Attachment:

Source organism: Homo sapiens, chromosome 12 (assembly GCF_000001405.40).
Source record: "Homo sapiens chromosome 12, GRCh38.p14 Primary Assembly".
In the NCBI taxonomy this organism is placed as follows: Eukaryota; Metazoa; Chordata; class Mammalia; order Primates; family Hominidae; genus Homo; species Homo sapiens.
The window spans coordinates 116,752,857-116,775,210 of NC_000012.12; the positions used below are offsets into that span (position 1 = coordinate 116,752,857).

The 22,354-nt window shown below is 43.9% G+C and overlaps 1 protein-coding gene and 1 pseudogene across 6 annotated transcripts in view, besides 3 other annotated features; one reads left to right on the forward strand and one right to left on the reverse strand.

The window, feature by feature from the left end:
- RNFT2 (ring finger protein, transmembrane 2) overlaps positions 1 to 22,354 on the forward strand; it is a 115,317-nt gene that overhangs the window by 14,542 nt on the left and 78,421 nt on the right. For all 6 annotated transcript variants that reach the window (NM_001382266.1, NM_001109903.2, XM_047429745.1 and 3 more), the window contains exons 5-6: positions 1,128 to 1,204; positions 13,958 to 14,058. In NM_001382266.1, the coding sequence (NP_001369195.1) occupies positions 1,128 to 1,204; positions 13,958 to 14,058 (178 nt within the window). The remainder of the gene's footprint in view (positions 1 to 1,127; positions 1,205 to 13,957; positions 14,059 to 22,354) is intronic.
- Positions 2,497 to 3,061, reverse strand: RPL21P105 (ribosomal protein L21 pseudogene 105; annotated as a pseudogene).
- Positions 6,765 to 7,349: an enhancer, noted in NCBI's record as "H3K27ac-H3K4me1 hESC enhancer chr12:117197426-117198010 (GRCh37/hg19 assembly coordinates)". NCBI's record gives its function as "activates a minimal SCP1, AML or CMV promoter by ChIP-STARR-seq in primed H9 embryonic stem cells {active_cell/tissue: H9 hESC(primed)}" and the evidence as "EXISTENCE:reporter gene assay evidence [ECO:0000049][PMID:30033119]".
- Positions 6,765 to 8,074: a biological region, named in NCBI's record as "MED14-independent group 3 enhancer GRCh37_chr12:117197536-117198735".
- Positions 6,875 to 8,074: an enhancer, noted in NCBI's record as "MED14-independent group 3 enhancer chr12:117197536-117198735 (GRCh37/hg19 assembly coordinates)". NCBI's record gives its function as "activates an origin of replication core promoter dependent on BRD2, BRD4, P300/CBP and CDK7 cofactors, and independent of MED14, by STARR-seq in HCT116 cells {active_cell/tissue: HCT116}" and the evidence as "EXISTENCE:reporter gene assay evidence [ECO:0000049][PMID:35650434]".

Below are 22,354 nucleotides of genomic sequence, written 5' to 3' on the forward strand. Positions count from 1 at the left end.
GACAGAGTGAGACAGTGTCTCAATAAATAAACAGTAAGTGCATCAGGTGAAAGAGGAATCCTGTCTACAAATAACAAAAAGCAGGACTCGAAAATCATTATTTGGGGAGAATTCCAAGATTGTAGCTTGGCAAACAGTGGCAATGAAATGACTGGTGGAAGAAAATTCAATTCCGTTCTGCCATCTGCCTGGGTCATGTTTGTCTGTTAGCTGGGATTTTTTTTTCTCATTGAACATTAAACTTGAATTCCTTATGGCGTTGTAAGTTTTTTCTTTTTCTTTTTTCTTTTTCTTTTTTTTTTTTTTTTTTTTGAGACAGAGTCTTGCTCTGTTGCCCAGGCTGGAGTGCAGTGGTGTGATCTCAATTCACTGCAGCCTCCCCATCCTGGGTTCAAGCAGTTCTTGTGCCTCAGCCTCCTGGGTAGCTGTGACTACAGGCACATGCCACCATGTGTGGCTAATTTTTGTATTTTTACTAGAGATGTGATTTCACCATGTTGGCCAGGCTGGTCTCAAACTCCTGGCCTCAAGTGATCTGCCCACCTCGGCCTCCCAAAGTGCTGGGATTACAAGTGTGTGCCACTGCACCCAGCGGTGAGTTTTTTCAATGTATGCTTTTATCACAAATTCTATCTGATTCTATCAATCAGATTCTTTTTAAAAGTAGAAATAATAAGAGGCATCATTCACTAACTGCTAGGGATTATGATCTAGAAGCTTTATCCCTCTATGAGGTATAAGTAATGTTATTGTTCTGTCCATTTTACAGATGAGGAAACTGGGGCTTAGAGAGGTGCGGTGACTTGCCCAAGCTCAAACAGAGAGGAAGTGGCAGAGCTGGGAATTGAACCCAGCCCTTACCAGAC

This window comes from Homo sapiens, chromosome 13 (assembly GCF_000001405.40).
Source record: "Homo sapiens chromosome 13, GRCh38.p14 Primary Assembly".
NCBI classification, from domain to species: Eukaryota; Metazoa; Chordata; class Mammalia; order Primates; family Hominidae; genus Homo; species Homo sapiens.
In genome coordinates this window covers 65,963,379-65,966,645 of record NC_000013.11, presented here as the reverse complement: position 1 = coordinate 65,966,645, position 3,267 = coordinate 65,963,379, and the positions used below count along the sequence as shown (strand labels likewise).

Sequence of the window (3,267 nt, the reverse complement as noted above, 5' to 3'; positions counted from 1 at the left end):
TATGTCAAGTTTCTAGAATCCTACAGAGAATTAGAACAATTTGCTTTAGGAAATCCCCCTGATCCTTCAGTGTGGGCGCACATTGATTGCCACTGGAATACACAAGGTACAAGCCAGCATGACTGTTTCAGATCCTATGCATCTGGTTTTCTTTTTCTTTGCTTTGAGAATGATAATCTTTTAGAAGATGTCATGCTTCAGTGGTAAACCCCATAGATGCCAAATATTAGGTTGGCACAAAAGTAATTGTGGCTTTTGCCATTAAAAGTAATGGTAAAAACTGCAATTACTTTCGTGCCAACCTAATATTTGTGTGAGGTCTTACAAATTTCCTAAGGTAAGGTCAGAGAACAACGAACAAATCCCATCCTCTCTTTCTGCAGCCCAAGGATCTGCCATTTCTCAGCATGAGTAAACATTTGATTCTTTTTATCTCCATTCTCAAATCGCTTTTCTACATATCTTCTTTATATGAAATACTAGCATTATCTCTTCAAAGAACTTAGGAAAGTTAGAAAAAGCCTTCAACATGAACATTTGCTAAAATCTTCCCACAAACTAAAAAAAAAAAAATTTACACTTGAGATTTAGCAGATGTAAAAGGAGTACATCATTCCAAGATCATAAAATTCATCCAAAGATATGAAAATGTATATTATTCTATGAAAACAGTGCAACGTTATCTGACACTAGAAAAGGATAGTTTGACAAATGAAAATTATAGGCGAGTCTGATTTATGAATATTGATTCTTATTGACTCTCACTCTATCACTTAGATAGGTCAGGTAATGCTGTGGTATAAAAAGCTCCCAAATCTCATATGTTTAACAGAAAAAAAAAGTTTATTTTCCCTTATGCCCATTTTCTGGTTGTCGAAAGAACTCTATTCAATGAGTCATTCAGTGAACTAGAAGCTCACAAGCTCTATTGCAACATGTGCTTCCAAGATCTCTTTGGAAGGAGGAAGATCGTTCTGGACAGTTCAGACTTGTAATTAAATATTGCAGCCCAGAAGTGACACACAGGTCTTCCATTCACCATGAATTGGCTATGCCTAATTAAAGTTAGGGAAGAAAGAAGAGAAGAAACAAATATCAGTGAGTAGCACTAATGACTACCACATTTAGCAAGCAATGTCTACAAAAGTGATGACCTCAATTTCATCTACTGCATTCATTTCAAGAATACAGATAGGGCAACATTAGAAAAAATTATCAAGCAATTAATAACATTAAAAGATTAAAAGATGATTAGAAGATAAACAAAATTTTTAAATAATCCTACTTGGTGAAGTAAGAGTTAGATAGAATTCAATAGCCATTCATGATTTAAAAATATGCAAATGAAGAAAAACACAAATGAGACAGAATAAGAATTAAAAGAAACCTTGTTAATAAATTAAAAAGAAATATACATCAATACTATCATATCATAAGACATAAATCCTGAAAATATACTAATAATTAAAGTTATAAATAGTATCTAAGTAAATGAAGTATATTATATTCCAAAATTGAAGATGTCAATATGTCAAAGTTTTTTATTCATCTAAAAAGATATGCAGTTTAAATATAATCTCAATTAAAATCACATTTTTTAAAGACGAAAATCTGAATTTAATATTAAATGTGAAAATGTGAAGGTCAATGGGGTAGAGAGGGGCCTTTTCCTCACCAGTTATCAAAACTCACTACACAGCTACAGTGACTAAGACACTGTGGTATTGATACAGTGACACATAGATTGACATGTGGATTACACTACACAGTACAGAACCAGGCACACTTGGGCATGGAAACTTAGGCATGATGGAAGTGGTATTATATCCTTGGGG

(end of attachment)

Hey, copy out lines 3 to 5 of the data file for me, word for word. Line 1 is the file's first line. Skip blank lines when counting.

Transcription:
In the NCBI taxonomy this organism is placed as follows: Eukaryota; Metazoa; Chordata; class Mammalia; order Primates; family Hominidae; genus Homo; species Homo sapiens.
The window spans coordinates 116,752,857-116,775,210 of NC_000012.12; the positions used below are offsets into that span (position 1 = coordinate 116,752,857).

The 22,354-nt window shown below is 43.9% G+C and overlaps 1 protein-coding gene and 1 pseudogene across 6 annotated transcripts in view, besides 3 other annotated features; one reads left to right on the forward strand and one right to left on the reverse strand.